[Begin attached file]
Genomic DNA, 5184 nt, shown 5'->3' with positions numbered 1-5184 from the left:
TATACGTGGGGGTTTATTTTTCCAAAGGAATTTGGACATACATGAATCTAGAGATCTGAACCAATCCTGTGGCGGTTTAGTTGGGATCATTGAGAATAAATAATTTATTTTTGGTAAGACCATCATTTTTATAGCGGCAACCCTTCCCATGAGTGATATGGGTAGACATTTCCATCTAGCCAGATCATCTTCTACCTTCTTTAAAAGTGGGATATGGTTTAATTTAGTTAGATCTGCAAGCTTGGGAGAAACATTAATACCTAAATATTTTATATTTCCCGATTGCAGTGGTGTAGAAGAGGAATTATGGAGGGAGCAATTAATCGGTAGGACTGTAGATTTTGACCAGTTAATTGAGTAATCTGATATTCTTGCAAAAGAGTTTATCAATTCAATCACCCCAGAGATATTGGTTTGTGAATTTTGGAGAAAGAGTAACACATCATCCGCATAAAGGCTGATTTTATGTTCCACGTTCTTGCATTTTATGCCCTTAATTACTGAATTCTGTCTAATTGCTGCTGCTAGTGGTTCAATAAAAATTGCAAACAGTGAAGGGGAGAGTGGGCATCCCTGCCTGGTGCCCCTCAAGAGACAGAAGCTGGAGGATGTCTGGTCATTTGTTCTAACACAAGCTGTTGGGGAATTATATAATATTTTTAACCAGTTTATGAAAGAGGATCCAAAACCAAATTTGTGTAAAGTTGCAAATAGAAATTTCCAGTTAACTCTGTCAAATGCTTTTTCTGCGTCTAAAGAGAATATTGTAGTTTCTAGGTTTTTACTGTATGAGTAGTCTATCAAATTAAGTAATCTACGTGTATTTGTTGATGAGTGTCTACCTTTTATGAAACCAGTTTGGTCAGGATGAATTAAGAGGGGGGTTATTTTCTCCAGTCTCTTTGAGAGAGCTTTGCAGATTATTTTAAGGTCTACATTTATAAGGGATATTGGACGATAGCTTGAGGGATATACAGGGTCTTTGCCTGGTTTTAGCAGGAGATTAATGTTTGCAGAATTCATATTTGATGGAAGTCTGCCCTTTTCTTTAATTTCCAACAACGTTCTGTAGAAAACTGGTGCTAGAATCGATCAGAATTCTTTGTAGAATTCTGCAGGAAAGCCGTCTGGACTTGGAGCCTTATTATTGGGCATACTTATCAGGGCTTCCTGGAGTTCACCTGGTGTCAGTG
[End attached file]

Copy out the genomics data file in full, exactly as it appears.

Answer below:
Genomic DNA, 5184 nt, shown 5'->3' with positions numbered 1-5184 from the left:
TATACGTGGGGGTTTATTTTTCCAAAGGAATTTGGACATACATGAATCTAGAGATCTGAACCAATCCTGTGGCGGTTTAGTTGGGATCATTGAGAATAAATAATTTATTTTTGGTAAGACCATCATTTTTATAGCGGCAACCCTTCCCATGAGTGATATGGGTAGACATTTCCATCTAGCCAGATCATCTTCTACCTTCTTTAAAAGTGGGATATGGTTTAATTTAGTTAGATCTGCAAGCTTGGGAGAAACATTAATACCTAAATATTTTATATTTCCCGATTGCAGTGGTGTAGAAGAGGAATTATGGAGGGAGCAATTAATCGGTAGGACTGTAGATTTTGACCAGTTAATTGAGTAATCTGATATTCTTGCAAAAGAGTTTATCAATTCAATCACCCCAGAGATATTGGTTTGTGAATTTTGGAGAAAGAGTAACACATCATCCGCATAAAGGCTGATTTTATGTTCCACGTTCTTGCATTTTATGCCCTTAATTACTGAATTCTGTCTAATTGCTGCTGCTAGTGGTTCAATAAAAATTGCAAACAGTGAAGGGGAGAGTGGGCATCCCTGCCTGGTGCCCCTCAAGAGACAGAAGCTGGAGGATGTCTGGTCATTTGTTCTAACACAAGCTGTTGGGGAATTATATAATATTTTTAACCAGTTTATGAAAGAGGATCCAAAACCAAATTTGTGTAAAGTTGCAAATAGAAATTTCCAGTTAACTCTGTCAAATGCTTTTTCTGCGTCTAAAGAGAATATTGTAGTTTCTAGGTTTTTACTGTATGAGTAGTCTATCAAATTAAGTAATCTACGTGTATTTGTTGATGAGTGTCTACCTTTTATGAAACCAGTTTGGTCAGGATGAATTAAGAGGGGGGTTATTTTCTCCAGTCTCTTTGAGAGAGCTTTGCAGATTATTTTAAGGTCTACATTTATAAGGGATATTGGACGATAGCTTGAGGGATATACAGGGTCTTTGCCTGGTTTTAGCAGGAGATTAATGTTTGCAGAATTCATATTTGATGGAAGTCTGCCCTTTTCTTTAATTTCCAACAACGTTCTGTAGAAAACTGGTGCTAGAATCGATCAGAATTCTTTGTAGAATTCTGCAGGAAAGCCGTCTGGACTTGGAGCCTTATTATTGGGCATACTTATCAGGGCTTCCTGGAGTTCACCTGGTGTCAGTG